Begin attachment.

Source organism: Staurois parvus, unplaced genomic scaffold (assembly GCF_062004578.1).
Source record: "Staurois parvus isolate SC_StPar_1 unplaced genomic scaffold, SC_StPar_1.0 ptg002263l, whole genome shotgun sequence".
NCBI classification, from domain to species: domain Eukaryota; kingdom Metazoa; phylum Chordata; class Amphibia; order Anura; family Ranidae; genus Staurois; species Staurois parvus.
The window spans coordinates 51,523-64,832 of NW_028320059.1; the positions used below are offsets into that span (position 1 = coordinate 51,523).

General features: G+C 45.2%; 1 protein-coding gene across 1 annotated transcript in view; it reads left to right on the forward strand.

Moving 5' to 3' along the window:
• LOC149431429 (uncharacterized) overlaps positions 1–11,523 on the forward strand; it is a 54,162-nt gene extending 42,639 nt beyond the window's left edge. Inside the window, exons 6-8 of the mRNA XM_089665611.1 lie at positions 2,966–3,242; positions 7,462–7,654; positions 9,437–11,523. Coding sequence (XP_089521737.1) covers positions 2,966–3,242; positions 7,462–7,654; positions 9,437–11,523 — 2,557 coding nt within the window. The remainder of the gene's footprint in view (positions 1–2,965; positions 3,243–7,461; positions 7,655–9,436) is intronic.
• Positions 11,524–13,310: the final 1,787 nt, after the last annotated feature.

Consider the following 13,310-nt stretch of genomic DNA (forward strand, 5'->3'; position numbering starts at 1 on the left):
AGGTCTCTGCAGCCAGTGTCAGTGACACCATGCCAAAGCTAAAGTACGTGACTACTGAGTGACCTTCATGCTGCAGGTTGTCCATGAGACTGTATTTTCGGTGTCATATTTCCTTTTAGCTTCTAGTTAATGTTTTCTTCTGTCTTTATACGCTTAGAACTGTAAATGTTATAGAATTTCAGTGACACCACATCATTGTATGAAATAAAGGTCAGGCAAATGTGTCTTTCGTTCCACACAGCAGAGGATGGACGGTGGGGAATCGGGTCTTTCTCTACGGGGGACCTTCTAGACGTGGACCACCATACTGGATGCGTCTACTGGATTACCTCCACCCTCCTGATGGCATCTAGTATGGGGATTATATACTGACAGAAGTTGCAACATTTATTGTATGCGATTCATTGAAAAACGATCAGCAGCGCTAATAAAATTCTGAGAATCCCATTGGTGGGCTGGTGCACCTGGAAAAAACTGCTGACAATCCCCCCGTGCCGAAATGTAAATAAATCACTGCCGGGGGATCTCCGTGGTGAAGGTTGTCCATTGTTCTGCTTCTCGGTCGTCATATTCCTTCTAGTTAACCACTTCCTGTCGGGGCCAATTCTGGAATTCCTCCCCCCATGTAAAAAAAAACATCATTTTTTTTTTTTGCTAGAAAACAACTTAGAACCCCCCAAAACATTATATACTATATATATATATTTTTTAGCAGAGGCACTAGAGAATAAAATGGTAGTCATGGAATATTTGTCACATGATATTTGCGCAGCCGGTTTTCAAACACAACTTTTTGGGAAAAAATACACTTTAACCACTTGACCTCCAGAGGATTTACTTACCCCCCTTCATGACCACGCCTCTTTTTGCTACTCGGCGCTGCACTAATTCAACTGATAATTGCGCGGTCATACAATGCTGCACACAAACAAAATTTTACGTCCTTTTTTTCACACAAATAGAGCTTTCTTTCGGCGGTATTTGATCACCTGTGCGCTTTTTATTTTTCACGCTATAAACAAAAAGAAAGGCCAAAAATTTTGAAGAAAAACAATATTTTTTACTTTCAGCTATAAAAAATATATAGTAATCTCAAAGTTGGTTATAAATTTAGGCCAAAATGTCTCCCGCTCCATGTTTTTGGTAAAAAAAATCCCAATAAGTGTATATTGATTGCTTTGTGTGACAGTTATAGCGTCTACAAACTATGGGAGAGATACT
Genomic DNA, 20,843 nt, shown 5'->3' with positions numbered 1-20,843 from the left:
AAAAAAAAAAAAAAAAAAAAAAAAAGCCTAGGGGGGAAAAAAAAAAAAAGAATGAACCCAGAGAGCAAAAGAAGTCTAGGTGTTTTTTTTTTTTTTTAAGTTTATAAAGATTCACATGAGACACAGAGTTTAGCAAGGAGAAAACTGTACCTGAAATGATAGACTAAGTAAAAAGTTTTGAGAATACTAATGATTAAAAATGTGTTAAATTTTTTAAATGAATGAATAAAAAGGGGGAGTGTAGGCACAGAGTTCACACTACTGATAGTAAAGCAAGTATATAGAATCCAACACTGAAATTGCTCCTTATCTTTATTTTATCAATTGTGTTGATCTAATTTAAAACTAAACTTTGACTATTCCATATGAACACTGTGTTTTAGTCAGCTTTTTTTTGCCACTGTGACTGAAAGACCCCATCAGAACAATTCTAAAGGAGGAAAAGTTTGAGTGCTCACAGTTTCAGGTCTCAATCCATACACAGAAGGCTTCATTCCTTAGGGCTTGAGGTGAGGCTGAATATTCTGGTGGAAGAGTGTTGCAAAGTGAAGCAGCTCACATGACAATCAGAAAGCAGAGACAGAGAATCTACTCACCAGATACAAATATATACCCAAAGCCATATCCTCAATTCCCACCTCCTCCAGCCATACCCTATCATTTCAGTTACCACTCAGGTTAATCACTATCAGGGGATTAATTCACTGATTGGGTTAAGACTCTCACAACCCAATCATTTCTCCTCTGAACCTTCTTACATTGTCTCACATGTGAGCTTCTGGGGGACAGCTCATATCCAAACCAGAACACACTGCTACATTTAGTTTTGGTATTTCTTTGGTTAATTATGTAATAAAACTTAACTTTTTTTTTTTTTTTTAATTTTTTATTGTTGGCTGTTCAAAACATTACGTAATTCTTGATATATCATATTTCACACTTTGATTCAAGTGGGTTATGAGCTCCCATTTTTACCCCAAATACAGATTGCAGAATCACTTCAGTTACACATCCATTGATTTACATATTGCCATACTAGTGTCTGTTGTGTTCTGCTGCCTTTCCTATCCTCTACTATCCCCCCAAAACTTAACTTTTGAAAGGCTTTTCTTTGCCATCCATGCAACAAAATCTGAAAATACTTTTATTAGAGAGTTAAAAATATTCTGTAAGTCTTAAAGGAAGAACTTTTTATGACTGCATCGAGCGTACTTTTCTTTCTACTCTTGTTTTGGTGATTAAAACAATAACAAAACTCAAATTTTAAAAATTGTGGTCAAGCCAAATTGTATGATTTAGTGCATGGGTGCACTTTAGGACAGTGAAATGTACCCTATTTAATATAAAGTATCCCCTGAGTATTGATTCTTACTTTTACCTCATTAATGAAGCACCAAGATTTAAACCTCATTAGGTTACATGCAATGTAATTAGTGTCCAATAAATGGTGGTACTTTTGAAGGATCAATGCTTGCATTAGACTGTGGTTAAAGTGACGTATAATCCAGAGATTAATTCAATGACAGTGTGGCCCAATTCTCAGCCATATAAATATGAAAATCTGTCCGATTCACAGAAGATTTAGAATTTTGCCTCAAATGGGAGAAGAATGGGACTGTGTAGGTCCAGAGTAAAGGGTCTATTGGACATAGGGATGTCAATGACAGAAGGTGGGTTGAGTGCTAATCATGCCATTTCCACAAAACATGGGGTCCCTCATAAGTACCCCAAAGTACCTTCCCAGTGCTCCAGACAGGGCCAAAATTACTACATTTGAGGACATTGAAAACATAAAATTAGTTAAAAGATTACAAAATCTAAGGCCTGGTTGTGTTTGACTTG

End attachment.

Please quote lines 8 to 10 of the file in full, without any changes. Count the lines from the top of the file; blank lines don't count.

• Positions 11,524–13,310: the final 1,787 nt, after the last annotated feature.

Consider the following 13,310-nt stretch of genomic DNA (forward strand, 5'->3'; position numbering starts at 1 on the left):
AGGTCTCTGCAGCCAGTGTCAGTGACACCATGCCAAAGCTAAAGTACGTGACTACTGAGTGACCTTCATGCTGCAGGTTGTCCATGAGACTGTATTTTCGGTGTCATATTTCCTTTTAGCTTCTAGTTAATGTTTTCTTCTGTCTTTATACGCTTAGAACTGTAAATGTTATAGAATTTCAGTGACACCACATCATTGTATGAAATAAAGGTCAGGCAAATGTGTCTTTCGTTCCACACAGCAGAGGATGGACGGTGGGGAATCGGGTCTTTCTCTACGGGGGACCTTCTAGACGTGGACCACCATACTGGATGCGTCTACTGGATTACCTCCACCCTCCTGATGGCATCTAGTATGGGGATTATATACTGACAGAAGTTGCAACATTTATTGTATGCGATTCATTGAAAAACGATCAGCAGCGCTAATAAAATTCTGAGAATCCCATTGGTGGGCTGGTGCACCTGGAAAAAACTGCTGACAATCCCCCCGTGCCGAAATGTAAATAAATCACTGCCGGGGGATCTCCGTGGTGAAGGTTGTCCATTGTTCTGCTTCTCGGTCGTCATATTCCTTCTAGTTAACCACTTCCTGTCGGGGCCAATTCTGGAATTCCTCCCCCCATGTAAAAAAAAACATCATTTTTTTTTTTTGCTAGAAAACAACTTAGAACCCCCCAAAACATTATATACTATATATATATATTTTTTAGCAGAGGCACTAGAGAATAAAATGGTAGTCATGGAATATTTGTCACATGATATTTGCGCAGCCGGTTTTCAAACACAACTTTTTGGGAAAAAATACACTTTAACCACTTGACCTCCAGAGGATTTACTTACCCCCCTTCATGACCACGCCTCTTTTTGCTACTCGGCGCTGCACTAATTCAACTGATAATTGCGCGGTCATACAATGCTGCACACAAACAAAATTTTACGTCCTTTTTTTCACACAAATAGAGCTTTCTTTCGGCGGTATTTGATCACCTGTGCGCTTTTTATTTTTCACGCTATAAACAAAAAGAAAGGCCAAAAATTTTGAAGAAAAACAATATTTTTTACTTTCAGCTATAAAAAATATATAGTAATCTCAAAGTTGGTTATAAATTTAGGCCAAAATGTCTCCCGCTCCATGTTTTTGGTAAAAAAAATCCCAATAAGTGTATATTGATTGCTTTGTGTGACAGTTATAGCGTCTACAAACTATGGGAGAGATACT